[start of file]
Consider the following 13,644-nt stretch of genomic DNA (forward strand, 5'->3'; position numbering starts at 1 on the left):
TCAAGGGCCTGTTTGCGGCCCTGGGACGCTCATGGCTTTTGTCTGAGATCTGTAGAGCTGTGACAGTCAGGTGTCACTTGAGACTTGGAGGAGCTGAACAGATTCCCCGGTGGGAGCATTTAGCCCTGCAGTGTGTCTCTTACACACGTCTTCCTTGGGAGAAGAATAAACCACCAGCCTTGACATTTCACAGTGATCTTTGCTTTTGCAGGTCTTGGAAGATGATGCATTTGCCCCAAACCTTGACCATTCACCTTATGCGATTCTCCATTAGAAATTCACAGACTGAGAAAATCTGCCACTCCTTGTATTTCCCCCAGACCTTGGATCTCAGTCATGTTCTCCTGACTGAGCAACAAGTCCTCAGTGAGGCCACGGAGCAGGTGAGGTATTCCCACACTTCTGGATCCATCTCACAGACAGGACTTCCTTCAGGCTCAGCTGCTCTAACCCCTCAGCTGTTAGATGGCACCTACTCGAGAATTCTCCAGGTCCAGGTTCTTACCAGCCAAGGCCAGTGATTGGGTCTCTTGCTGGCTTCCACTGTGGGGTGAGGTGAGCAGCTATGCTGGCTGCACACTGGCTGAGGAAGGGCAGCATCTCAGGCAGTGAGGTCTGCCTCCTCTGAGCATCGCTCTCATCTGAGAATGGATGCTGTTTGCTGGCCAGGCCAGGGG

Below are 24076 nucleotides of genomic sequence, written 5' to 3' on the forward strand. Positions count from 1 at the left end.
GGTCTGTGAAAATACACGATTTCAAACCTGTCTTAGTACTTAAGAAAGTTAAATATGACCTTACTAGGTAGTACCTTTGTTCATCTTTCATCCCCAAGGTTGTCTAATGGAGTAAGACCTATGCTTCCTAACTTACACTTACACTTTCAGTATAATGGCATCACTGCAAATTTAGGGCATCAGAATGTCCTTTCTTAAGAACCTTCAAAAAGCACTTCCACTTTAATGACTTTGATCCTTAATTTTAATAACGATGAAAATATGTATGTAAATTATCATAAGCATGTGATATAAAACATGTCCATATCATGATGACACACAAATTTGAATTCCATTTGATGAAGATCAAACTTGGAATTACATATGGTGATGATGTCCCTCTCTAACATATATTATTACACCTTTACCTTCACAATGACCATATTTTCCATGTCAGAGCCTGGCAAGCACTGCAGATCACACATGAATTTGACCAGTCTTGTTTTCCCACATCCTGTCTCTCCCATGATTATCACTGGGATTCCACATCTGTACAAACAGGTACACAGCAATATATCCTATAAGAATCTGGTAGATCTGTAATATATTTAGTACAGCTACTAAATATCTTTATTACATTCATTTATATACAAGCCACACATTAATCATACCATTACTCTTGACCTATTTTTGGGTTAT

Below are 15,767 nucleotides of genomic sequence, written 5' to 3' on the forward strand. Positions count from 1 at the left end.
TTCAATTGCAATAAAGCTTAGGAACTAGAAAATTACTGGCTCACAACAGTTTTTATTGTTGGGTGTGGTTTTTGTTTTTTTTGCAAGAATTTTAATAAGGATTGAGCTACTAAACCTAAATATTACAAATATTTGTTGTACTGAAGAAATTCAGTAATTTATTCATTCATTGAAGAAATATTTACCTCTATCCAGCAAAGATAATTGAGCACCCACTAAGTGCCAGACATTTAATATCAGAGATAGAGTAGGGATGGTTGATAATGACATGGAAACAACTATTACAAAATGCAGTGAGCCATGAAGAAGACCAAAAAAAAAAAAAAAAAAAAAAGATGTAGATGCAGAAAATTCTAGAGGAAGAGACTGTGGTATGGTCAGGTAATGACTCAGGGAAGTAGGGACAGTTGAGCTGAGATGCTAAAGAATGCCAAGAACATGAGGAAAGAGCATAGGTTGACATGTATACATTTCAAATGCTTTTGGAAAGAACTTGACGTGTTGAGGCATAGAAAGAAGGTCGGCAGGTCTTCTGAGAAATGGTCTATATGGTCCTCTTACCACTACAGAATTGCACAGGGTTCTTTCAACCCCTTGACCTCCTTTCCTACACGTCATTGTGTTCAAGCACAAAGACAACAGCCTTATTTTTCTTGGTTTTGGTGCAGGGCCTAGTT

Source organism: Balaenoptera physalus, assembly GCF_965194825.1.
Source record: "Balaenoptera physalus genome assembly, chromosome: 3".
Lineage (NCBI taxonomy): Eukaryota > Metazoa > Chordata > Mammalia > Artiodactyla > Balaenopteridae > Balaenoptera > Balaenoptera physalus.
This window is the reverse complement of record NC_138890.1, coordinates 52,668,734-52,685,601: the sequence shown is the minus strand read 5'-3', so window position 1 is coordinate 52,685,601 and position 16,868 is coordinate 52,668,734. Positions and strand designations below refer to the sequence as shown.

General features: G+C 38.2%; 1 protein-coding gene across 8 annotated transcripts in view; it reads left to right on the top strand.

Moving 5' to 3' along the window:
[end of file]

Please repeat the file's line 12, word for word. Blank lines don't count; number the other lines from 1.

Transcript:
Moving 5' to 3' along the window: